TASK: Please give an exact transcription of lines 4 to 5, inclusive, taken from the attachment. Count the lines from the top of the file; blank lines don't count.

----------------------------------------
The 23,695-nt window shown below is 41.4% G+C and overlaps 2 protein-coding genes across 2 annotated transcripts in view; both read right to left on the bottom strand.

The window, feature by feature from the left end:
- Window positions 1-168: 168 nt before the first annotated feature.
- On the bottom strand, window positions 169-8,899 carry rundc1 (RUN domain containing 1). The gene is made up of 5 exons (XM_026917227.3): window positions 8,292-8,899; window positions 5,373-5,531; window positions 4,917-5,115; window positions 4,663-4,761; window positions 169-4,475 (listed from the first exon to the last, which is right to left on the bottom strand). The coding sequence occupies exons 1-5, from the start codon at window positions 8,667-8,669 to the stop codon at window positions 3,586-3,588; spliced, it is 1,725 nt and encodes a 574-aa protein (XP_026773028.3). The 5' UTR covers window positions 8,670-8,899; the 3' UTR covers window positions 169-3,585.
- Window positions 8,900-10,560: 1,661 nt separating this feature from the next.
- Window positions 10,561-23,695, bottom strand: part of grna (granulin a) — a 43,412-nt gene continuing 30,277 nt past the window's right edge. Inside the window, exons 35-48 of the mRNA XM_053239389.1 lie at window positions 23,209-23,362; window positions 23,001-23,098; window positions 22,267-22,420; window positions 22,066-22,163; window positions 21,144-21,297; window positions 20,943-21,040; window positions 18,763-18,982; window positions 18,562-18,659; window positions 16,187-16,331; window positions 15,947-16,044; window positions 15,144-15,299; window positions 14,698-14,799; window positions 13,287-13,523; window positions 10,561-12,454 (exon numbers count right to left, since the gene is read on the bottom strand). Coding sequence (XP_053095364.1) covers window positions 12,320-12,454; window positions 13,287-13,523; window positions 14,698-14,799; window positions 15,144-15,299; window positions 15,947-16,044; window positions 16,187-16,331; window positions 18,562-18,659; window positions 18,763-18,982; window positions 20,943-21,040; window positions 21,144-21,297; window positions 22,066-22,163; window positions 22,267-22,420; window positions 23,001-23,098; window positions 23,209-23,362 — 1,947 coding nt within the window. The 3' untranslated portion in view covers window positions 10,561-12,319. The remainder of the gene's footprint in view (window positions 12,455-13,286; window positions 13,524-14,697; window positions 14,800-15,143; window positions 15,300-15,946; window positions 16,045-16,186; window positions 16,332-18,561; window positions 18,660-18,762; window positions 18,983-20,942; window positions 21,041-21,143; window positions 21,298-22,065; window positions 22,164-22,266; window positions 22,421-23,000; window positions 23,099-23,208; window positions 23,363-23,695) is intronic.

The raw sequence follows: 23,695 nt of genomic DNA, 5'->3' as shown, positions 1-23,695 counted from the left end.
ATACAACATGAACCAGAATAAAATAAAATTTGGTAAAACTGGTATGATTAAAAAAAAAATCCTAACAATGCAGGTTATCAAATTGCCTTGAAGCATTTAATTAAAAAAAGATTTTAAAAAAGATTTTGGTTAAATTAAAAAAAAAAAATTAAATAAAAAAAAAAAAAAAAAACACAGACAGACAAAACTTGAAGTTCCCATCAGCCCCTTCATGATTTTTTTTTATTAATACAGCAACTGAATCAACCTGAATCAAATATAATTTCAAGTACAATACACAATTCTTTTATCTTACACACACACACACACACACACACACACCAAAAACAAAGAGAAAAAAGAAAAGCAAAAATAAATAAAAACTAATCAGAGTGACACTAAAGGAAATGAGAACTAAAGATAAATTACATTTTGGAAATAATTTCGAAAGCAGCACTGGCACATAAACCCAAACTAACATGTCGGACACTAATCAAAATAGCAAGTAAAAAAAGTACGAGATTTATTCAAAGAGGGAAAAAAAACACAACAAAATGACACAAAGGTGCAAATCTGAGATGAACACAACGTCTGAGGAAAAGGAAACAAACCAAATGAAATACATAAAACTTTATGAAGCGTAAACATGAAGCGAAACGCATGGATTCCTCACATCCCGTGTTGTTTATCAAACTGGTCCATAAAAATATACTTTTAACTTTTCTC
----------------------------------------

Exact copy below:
- On the bottom strand, window positions 169-8,899 carry rundc1 (RUN domain containing 1). The gene is made up of 5 exons (XM_026917227.3): window positions 8,292-8,899; window positions 5,373-5,531; window positions 4,917-5,115; window positions 4,663-4,761; window positions 169-4,475 (listed from the first exon to the last, which is right to left on the bottom strand). The coding sequence occupies exons 1-5, from the start codon at window positions 8,667-8,669 to the stop codon at window positions 3,586-3,588; spliced, it is 1,725 nt and encodes a 574-aa protein (XP_026773028.3). The 5' UTR covers window positions 8,670-8,899; the 3' UTR covers window positions 169-3,585.
- Window positions 8,900-10,560: 1,661 nt separating this feature from the next.